This peculiar love tale in the time of internet had a not so unexpected ending. The rape charges against the imam were dropped but the two lovers were jailed for having consensual extra-marital sex, which is a crime in the UAE. Though the wedding has become legal in Pakistan it is not considered valid by judges in the Emirates. The court charged with the case, however, has not issued a verdict yet.
The case has a precedent, though in a different country. In 2007 the influential conservative theological school of Darul Ulum DeoBand in India issued a fatwa (edict) recognizing web-cam marriages as legal provided the ceremony is performed in front of witnesses as provided by Islamic law.
The story shows how Islamic society - which is strongly embedded in the region's traditions - is going through a technological evolution which cannot be stopped, as proven by the Arab influence seen on global platforms like Google, Yahoo, Facebook and Twitter.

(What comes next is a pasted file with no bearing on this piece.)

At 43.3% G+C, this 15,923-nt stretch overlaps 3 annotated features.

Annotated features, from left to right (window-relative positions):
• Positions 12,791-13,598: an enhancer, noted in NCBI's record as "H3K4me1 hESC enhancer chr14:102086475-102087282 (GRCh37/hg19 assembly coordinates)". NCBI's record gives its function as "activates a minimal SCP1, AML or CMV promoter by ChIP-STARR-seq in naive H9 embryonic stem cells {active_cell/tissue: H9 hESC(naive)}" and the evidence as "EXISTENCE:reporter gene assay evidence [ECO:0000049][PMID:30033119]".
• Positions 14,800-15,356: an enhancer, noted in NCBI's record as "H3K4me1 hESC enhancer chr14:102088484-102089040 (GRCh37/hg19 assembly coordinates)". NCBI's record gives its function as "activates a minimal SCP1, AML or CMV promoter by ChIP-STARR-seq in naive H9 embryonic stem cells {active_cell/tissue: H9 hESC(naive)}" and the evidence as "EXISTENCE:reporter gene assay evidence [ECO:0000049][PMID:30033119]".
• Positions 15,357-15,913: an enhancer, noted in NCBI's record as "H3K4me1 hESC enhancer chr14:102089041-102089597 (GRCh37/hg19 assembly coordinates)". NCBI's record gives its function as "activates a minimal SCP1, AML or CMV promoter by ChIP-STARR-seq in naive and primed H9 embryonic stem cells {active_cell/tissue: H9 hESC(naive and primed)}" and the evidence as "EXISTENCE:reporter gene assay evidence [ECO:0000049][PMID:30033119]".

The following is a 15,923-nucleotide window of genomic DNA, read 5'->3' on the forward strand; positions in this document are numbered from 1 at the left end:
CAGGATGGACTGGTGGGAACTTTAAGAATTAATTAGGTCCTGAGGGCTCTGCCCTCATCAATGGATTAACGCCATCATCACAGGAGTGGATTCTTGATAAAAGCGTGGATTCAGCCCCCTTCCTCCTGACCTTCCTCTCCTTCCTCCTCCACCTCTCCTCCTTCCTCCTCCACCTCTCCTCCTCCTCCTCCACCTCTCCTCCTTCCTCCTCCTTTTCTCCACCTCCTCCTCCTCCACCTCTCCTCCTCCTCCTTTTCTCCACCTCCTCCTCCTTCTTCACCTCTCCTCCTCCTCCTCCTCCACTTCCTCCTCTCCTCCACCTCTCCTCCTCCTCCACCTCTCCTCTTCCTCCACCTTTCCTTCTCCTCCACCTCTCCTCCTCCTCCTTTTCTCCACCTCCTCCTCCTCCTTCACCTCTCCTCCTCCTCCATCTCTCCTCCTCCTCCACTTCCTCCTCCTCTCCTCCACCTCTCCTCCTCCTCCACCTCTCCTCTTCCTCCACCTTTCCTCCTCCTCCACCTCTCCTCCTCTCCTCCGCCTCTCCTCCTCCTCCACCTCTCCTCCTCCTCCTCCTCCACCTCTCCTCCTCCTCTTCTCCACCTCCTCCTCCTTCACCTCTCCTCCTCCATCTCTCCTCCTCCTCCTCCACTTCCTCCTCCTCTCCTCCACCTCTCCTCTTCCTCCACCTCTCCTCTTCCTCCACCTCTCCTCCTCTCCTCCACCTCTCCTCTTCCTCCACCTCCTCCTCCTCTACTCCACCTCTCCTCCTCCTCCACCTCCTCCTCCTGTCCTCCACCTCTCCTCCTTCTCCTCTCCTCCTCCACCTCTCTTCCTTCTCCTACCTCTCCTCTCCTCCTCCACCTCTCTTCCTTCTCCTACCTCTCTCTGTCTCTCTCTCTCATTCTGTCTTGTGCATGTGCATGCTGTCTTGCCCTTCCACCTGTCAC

Last November police in Dubai had cracked down on online weddings, revealing how frequently young people used the internet to meet each other in spite of the traditional use of match makers for this purpose.
Though 74% of UAE citizens use the internet, Umm Seud, a third-generation match maker does not feel threatened by the competition. 'Internet has no credibility', she said. 'It makes lies easier and it is too cold', she noted, proud of her 70 clients a week, 50 of whom will on average get married thanks to her, she claimed.
Relations are however moving outside traditions towards the broader, freer confines of the internet in spite of resistance from local societies. This is also visible with the growing number of online sexual crimes according to police data.